How did chocolate become popular?

In 1785, Thomas Jefferson, who in 1801 became the third president of the United States of America, wrote a letter to John Adams, who in 1797 became the second president of the United States. The subject of discussion was chocolate.

Jefferson complained that it’s hard to find good, fresh chocolate in the American colonies: “Cocoa quickly bitters, and the difficulties in getting it in America are so great that it is used very little.”

“A way to increase its consumption is to deliver it immediately from the country where it grows, at a low price and good quality. The health and nutrition benefits of cocoa will soon make it on par with tea and coffee in America, ” he wrote.

Cocoa, according to the World Cocoa Foundation, was developed as a culture in many ancient South American cultures, including the Aztecs and Mayans. “The researchers found evidence that cocoa-based foods date back several thousand years. “Cocoa beans were so important to local cultures that they were used as currency in trade, given to soldiers as a reward after the battle, and served at royal festivals.”

According to the foundation, “when the Spanish conquistadors arrived in the New World and began the process of invading, colonizing and eventually destroying local cultures, they also discovered the value of cocoa.”

Some historians estimate that chocolate has been a commodity for about 2000 years, Smithsonian magazine, published by the American Smithsonian Institution, a well-known museum and research complex, notes that recent studies show that it may be even older.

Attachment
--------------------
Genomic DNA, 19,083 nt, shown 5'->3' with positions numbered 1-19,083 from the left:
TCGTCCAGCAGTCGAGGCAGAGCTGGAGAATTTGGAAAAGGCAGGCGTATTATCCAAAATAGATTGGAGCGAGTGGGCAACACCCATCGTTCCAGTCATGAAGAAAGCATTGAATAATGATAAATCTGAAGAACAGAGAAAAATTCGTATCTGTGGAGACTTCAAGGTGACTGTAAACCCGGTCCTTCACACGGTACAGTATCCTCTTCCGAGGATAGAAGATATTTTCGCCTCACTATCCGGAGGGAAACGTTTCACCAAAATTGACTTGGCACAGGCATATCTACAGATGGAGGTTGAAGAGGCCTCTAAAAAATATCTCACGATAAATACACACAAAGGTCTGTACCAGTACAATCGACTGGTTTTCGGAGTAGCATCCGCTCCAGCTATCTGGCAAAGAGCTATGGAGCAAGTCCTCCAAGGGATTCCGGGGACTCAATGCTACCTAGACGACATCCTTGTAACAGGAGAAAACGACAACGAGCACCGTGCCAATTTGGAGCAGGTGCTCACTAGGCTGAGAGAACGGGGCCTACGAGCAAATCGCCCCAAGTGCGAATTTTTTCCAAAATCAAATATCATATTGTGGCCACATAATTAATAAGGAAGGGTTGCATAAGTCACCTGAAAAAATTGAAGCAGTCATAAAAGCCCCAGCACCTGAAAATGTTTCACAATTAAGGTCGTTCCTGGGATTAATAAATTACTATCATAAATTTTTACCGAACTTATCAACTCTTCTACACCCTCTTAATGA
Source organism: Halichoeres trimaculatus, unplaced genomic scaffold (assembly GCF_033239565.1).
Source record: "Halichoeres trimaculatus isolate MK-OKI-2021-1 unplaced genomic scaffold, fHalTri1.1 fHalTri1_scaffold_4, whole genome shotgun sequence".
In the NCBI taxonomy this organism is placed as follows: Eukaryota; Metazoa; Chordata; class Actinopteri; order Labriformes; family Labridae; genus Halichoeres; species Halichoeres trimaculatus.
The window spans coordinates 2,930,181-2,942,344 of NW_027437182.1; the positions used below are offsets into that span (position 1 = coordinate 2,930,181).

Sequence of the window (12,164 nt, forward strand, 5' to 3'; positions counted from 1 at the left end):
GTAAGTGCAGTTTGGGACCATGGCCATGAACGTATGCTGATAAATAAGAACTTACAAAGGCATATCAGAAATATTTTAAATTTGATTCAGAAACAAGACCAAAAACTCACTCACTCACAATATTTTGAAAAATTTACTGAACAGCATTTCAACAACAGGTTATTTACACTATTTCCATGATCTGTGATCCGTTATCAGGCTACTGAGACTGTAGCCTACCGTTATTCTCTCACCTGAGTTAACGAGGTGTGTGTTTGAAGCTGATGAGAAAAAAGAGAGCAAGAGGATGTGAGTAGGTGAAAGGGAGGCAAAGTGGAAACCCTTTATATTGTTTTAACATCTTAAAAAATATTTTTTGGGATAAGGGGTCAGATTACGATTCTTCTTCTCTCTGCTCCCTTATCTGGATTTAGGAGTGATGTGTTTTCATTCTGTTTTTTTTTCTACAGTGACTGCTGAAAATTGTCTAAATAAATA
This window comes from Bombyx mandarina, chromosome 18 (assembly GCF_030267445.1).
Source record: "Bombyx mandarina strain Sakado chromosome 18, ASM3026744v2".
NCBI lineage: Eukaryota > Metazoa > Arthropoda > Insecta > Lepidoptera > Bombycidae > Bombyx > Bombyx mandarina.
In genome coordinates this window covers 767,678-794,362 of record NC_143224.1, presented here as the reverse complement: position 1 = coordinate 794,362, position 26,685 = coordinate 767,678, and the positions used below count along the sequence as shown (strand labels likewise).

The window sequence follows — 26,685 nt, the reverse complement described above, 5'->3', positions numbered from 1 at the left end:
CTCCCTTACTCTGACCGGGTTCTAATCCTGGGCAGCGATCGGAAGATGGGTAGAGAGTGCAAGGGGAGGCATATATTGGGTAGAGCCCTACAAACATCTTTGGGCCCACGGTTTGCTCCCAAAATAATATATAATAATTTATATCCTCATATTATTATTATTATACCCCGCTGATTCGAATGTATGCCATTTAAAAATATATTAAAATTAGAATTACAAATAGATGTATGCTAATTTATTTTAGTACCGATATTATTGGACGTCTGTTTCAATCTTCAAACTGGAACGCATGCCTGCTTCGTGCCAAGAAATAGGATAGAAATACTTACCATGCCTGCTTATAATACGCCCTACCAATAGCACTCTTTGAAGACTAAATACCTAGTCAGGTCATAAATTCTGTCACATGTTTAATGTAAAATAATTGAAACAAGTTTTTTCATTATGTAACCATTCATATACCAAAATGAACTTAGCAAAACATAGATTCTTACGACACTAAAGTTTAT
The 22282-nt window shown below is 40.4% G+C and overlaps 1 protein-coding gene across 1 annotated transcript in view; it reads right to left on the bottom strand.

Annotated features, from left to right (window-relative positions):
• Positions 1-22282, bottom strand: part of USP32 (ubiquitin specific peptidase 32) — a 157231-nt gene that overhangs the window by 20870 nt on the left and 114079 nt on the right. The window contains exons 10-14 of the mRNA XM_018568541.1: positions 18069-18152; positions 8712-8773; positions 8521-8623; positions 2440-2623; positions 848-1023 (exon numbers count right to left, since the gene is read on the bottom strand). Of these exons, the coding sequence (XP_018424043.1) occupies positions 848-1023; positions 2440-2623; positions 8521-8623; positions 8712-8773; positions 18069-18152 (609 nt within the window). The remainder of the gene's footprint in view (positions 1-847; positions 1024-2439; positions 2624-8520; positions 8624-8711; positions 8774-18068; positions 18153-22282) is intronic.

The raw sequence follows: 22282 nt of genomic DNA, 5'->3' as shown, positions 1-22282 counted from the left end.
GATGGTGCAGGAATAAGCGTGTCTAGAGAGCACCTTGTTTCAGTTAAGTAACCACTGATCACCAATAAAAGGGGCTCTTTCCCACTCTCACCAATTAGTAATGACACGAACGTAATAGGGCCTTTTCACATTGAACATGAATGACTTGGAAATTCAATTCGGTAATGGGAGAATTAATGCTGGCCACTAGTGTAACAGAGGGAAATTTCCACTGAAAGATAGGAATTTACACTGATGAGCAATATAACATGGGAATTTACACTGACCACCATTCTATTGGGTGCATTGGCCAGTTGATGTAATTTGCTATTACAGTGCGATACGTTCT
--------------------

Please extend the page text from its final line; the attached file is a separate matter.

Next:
Indeed, in 2018, Cosmos announced a study published in the journal Nature Ecology and Evolution, which indicates that the cultivation of cocoa (Theobroma cacao), the plants from which chocolate is obtained, occurred in the Santa Ana La Florida region in the southeast Ecuador at least 5450 years ago.

Besides, the Smithsonian Institution states: “About 90% of chocolate’s long history was strictly a drink, and sugar had nothing to do with it.”

The Spanish conquerors got acquainted with this bitter drink and did not find it pleasant to taste. But after it was mixed with honey or cane sugar, it quickly became popular throughout Spain and spread throughout Europe.

The next big change in chocolate consumption occurred in the UK, thanks to the Quaker family led by Joseph Fry, who was born in Wiltshire in 1728.

However, according to History, chocolate remained a product exclusively for aristocrats until 1828, when the Dutch chemist Conrad Johann van Houten released a cocoa press that could squeeze fatty oils from fried cocoa beans, leaving behind dry chips that could be ground into a much finer powder.

The cocoa press “marked the beginning of the modern era of chocolate, allowing it to be used as a confectionery ingredient, and as a result of lower production costs, chocolate became affordable for the masses.”

In 1847, JS Fry & Sons began to mix cocoa powder, sugar and cocoa butter and put the resulting paste into moulds, eventually producing chocolate bars.

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